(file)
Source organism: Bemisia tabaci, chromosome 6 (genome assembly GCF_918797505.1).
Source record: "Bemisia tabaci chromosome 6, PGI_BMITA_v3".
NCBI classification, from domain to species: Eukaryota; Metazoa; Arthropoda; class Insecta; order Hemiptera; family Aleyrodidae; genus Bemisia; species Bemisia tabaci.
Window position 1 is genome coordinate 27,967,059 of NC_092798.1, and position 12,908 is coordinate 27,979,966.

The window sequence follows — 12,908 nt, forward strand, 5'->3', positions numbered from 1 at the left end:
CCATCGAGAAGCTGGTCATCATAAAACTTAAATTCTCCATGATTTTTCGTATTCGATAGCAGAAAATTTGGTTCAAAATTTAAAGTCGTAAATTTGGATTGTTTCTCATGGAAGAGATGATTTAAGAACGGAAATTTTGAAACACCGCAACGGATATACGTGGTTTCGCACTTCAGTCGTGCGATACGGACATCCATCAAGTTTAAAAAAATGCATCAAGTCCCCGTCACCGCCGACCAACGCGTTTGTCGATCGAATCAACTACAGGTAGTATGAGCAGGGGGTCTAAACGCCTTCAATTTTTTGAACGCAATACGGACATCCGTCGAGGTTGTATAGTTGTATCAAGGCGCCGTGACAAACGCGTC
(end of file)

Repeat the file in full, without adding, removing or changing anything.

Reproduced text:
Source organism: Bemisia tabaci, chromosome 6 (genome assembly GCF_918797505.1).
Source record: "Bemisia tabaci chromosome 6, PGI_BMITA_v3".
NCBI classification, from domain to species: Eukaryota; Metazoa; Arthropoda; class Insecta; order Hemiptera; family Aleyrodidae; genus Bemisia; species Bemisia tabaci.
Window position 1 is genome coordinate 27,967,059 of NC_092798.1, and position 12,908 is coordinate 27,979,966.

The window sequence follows — 12,908 nt, forward strand, 5'->3', positions numbered from 1 at the left end:
CCATCGAGAAGCTGGTCATCATAAAACTTAAATTCTCCATGATTTTTCGTATTCGATAGCAGAAAATTTGGTTCAAAATTTAAAGTCGTAAATTTGGATTGTTTCTCATGGAAGAGATGATTTAAGAACGGAAATTTTGAAACACCGCAACGGATATACGTGGTTTCGCACTTCAGTCGTGCGATACGGACATCCATCAAGTTTAAAAAAATGCATCAAGTCCCCGTCACCGCCGACCAACGCGTTTGTCGATCGAATCAACTACAGGTAGTATGAGCAGGGGGTCTAAACGCCTTCAATTTTTTGAACGCAATACGGACATCCGTCGAGGTTGTATAGTTGTATCAAGGCGCCGTGACAAACGCGTC